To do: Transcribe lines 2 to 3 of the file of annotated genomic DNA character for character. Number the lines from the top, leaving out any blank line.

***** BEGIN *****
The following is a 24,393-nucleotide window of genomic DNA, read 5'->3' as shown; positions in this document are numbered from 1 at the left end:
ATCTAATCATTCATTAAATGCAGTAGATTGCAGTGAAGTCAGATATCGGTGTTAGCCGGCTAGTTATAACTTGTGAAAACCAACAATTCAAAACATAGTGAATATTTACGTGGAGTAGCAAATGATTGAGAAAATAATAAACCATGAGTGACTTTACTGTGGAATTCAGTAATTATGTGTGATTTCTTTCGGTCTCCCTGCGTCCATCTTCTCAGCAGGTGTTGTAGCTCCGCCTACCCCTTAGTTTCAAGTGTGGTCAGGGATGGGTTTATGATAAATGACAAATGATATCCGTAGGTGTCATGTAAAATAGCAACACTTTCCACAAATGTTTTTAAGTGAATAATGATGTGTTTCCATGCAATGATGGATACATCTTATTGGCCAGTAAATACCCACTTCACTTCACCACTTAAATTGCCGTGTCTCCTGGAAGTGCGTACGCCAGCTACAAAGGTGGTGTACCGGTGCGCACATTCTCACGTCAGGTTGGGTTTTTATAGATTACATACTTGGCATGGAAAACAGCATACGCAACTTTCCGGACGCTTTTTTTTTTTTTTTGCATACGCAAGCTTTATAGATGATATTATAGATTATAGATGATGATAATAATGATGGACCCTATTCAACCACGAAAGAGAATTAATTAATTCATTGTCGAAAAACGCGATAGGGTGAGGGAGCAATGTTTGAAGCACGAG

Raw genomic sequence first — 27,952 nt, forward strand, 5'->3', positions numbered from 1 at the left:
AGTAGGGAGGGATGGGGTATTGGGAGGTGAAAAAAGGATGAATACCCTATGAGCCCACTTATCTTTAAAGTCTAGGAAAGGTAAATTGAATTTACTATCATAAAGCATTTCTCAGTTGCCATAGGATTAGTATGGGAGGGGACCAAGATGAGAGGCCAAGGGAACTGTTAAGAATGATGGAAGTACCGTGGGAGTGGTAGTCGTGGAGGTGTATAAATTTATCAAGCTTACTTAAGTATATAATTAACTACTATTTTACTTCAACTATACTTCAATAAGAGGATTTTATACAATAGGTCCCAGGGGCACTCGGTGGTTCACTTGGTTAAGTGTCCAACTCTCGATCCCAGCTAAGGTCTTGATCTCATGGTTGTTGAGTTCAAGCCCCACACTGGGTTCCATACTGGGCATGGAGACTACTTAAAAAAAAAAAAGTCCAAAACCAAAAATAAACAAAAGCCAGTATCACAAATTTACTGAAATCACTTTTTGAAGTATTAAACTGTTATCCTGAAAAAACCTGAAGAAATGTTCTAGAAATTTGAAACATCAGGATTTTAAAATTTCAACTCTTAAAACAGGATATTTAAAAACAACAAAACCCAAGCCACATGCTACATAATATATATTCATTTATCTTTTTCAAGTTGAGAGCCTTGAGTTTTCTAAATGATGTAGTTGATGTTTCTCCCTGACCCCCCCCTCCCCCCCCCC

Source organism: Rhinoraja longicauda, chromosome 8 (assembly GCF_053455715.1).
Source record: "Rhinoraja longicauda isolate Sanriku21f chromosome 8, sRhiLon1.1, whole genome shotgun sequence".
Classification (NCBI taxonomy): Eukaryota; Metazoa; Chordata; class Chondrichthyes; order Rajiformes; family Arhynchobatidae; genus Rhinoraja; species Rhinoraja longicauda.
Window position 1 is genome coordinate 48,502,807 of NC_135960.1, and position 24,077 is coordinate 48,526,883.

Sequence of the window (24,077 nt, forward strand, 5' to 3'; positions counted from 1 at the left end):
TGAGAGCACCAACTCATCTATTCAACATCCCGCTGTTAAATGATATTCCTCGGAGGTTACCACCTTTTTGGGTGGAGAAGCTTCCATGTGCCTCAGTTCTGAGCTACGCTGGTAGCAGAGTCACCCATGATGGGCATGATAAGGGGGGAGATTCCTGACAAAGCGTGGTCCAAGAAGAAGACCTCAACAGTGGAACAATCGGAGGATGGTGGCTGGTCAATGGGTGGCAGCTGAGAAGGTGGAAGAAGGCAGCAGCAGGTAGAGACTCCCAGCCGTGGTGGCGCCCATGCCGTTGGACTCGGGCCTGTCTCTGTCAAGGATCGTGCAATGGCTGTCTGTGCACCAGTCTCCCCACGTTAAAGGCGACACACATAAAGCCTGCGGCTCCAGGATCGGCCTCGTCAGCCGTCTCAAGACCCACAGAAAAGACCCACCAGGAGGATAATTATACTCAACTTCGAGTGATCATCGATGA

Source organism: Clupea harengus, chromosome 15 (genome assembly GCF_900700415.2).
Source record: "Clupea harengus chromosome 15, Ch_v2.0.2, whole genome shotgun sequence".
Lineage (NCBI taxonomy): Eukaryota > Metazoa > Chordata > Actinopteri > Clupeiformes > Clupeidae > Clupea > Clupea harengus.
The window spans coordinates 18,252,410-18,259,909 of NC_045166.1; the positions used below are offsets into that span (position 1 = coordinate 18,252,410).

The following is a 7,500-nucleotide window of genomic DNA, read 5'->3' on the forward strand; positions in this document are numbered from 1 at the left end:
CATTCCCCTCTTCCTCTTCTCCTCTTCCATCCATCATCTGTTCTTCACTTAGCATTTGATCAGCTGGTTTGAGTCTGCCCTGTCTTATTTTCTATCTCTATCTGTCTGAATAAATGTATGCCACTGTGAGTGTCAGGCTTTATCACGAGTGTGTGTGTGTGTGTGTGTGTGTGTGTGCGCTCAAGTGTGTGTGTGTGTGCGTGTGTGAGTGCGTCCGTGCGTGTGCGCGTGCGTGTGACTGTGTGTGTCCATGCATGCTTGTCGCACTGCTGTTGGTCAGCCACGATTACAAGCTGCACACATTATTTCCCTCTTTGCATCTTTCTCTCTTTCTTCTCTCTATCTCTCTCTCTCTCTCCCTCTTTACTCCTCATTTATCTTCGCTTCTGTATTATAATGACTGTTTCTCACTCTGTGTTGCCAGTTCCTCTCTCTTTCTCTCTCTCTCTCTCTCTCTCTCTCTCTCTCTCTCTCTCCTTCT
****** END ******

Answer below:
ATCTAATCATTCATTAAATGCAGTAGATTGCAGTGAAGTCAGATATCGGTGTTAGCCGGCTAGTTATAACTTGTGAAAACCAACAATTCAAAACATAGTGAATATTTACGTGGAGTAGCAAATGATTGAGAAAATAATAAACCATGAGTGACTTTACTGTGGAATTCAGTAATTATGTGTGATTTCTTTCGGTCTCCCTGCGTCCATCTTCTCAGCAGGTGTTGTAGCTCCGCCTACCCCTTAGTTTCAAGTGTGGTCAGGGATGGGTTTATGATAAATGACAAATGATATCCGTAGGTGTCATGTAAAATAGCAACACTTTCCACAAATGTTTTTAAGTGAATAATGATGTGTTTCCATGCAATGATGGATACATCTTATTGGCCAGTAAATACCCACTTCACTTCACCACTTAAATTGCCGTGTCTCCTGGAAGTGCGTACGCCAGCTACAAAGGTGGTGTACCGGTGCGCACATTCTCACGTCAGGTTGGGTTTTTATAGATTACATACTTGGCATGGAAAACAGCATACGCAACTTTCCGGACGCTTTTTTTTTTTTTTTGCATACGCAAGCTTTATAGATGATATTATAGATTATAGATGATGATAATAATGATGGACCCTATTCAACCACGAAAGAGAATTAATTAATTCATTGTCGAAAAACGCGATAGGGTGAGGGAGCAATGTTTGAAGCACGAG

Raw genomic sequence first — 27,952 nt, forward strand, 5'->3', positions numbered from 1 at the left: